You are a person of enormous influence. If you could inspire a movement that would bring the most amount of good to the most amount of people, what would that be? You never know what your idea can trigger. 🙂
When you’re given a diagnosis of a serious illness, it really makes you stop and take stock of your life. In coming to terms with your new life circumstances, it is important to understand that you’re not helpless, and things might not be as hopeless as they seem. As I mentioned earlier, I went into full remission from what was said to be an incurable cancer. I accomplished this by taking an active role in my own care, alongside the doctors. After I personally experienced how helpful the complementary biological treatments, a special diet, an exercise regime, and mental training were in beating my illness, I wanted others to benefit from these amazing tools as well. These days I offer peer support to those suffering from various ailments, and I hold courses where I share the knowledge and insight that I’ve gained on my own healing journey. For anyone battling an illness, I want to stress the importance of not becoming passive and expecting doctors and medical science to take full responsibility of your healing process. Instead, you need to take an active part in your own recovery. The doctors will do everything they can, and so should you. Your body wants to be well, and when you give it the right ingredients and proper attention, it starts to fight the disease alongside you. Besides the body and mind needing care, the human soul also needs loving attention, and, for that, connecting with nature is a key element. In fact, the connection with nature that I first started forming during my childhood in our summer house plays a major part in my solo songs.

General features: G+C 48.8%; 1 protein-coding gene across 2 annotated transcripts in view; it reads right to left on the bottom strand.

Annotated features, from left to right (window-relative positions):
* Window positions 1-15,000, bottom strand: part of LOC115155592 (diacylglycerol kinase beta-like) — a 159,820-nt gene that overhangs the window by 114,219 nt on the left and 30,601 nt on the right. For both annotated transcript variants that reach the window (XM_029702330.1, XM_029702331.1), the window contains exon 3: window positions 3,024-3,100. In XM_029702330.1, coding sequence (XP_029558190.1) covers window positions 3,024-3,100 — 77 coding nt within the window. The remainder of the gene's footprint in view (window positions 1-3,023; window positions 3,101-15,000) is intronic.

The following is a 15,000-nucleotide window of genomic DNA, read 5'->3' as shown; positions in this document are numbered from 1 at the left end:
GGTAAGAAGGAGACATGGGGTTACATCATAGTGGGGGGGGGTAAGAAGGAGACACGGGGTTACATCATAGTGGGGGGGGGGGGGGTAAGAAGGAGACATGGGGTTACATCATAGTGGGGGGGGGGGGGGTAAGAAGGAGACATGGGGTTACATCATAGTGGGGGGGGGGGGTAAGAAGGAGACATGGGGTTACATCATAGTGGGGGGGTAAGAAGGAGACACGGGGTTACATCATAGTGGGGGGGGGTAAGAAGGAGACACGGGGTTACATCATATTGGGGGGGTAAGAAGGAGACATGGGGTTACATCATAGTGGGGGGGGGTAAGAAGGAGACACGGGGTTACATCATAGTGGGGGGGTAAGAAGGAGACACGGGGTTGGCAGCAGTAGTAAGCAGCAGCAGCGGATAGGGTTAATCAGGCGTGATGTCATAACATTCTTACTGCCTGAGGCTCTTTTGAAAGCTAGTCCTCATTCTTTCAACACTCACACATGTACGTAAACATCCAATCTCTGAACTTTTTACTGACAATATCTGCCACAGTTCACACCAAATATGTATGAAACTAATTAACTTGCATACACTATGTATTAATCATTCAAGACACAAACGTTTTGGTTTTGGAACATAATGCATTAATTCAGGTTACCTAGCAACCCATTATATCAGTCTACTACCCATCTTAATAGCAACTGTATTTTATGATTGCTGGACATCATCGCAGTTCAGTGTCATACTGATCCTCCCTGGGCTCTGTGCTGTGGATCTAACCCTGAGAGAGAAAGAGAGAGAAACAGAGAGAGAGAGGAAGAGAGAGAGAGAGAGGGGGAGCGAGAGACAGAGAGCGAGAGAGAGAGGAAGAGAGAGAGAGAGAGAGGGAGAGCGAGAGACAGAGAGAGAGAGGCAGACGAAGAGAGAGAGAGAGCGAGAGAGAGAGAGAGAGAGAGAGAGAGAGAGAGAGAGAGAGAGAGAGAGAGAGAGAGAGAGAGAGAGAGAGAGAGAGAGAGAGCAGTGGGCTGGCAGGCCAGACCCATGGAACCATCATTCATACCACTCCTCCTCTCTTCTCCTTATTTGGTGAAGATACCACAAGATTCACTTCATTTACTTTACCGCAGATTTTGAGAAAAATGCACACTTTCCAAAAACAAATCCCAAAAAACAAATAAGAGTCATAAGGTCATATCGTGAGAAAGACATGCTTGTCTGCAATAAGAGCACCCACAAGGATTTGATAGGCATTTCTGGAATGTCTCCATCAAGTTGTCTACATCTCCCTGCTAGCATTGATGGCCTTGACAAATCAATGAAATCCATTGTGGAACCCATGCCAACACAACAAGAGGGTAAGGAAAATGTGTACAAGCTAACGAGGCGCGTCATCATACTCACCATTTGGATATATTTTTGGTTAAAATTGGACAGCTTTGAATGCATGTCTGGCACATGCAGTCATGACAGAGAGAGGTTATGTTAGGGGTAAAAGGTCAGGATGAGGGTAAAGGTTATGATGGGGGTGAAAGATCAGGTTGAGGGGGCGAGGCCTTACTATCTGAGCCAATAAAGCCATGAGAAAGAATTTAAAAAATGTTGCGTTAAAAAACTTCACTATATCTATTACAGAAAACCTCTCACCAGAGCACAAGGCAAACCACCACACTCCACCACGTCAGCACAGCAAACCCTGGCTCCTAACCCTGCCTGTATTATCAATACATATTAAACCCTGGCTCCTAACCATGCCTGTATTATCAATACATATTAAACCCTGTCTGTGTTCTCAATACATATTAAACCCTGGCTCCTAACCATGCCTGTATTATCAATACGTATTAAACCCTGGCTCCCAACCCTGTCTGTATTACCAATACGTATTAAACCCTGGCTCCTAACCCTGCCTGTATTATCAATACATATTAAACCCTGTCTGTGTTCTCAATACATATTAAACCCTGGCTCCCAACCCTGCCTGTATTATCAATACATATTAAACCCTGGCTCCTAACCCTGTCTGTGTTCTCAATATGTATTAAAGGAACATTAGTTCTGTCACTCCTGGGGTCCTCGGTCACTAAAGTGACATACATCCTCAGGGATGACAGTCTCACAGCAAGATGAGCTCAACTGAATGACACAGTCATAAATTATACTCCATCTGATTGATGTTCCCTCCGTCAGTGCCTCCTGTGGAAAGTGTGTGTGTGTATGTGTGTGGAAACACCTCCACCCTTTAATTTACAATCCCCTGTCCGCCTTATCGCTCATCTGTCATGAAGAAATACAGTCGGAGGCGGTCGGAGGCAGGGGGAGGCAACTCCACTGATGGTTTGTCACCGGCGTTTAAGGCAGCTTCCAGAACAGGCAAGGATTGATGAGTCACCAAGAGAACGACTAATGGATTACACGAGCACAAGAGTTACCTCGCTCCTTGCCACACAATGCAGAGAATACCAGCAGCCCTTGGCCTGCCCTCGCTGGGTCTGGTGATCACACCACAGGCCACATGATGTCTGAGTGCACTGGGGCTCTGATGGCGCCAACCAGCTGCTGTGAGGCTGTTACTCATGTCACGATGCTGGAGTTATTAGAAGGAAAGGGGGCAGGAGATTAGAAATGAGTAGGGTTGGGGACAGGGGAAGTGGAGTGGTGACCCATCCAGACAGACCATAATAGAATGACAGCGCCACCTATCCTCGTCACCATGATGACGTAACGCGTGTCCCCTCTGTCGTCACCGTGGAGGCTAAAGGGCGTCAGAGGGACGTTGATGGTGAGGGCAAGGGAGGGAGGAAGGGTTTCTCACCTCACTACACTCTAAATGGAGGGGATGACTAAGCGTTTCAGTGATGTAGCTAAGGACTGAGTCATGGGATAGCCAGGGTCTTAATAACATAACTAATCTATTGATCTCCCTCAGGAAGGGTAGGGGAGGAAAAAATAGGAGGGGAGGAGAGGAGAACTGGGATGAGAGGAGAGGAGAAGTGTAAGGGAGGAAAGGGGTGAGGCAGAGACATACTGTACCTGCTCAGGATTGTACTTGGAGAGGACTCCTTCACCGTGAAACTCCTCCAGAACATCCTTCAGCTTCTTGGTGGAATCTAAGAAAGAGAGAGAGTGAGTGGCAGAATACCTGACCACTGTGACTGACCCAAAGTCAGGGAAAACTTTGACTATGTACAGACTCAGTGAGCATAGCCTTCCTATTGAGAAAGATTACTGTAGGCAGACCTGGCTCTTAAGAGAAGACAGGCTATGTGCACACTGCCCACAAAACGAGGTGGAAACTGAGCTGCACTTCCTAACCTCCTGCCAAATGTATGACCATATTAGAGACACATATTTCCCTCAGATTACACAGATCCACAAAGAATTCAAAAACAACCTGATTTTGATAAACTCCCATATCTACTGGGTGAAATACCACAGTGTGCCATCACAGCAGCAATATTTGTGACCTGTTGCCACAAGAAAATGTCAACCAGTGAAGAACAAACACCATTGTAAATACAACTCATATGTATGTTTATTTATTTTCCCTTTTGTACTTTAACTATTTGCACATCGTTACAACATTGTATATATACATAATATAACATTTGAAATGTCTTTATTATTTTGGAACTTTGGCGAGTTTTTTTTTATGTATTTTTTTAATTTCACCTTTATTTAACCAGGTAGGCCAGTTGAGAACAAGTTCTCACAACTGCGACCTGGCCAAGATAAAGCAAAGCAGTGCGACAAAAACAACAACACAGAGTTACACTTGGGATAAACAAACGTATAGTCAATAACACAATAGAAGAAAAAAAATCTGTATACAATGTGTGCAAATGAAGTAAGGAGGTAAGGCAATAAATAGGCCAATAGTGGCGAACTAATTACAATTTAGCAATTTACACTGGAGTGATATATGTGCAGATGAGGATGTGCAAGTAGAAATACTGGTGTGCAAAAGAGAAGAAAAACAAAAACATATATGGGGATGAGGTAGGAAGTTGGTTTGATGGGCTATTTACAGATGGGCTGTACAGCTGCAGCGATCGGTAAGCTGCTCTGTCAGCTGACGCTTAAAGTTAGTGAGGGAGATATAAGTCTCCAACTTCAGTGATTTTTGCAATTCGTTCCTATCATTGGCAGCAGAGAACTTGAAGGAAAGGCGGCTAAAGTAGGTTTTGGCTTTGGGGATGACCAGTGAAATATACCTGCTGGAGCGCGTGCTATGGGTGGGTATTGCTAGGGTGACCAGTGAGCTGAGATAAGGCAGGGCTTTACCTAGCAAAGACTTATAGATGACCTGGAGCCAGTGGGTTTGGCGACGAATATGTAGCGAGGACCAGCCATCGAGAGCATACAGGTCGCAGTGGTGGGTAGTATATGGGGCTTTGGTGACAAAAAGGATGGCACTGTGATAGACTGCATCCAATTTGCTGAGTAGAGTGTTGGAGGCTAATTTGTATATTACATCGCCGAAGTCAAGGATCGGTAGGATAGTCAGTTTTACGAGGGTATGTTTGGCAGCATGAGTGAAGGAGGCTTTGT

None of us are able to achieve success without some help along the way. Is there a particular person who you are grateful towards who helped get you to where you are? Can you share a story about that?
In the early stages of my career, I was helped the most by my former spouse Kari Ora, who taught me the secrets of rock music. He believed in me and my abilities and pushed me forward. I was constantly learning, more and more. At the present time, when talking about my solo career, I owe my biggest gratitude to my partner, Tuulia Vihanto, who firmly believed in my song, Forest, the very first time she heard it in 2019. I’d written the lyrics in Finnish, and I asked her to help me create an English rendition of the song. She also translated my second single, Sea. A singer and musician herself, Tuulia understands me completely, complements me and gently pushes me forward.
Can you please give us your favorite “Life Lesson Quote”? Can you share how that was relevant to you in your life?
“Carpe diem”! When I got sick with cancer, I was forced to learn the importance of living in the here and now. Yesterday is gone and tomorrow is unknown, so embrace what you have in this moment. When you express appreciation even for the smallest things, the sources of joy and delight grow exponentially because there is great power in gratitude.
Is there a person in the world, or in the US whom you would love to have a private breakfast or lunch with, and why? He or she might just see this, especially if we tag them. 🙂
Definitely Kate Bush. Ever since I was a teenager, I have been a huge fan of her music. It is amazing how she has the freedom and capability to do anything she wants with her songs without having to consider their radio-worthiness. If a track is seven minutes long, then so be it. Time and again, she keeps demonstrating that you don’t have to take yourself so seriously. Her music serves as proof that it is possible to be a successful musician without being a slave to the artificial restrictions imposed by the music scene. Kate Bush is an artist that I hold in a very high regard.
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This was very meaningful, thank you so much! We wish you continued success!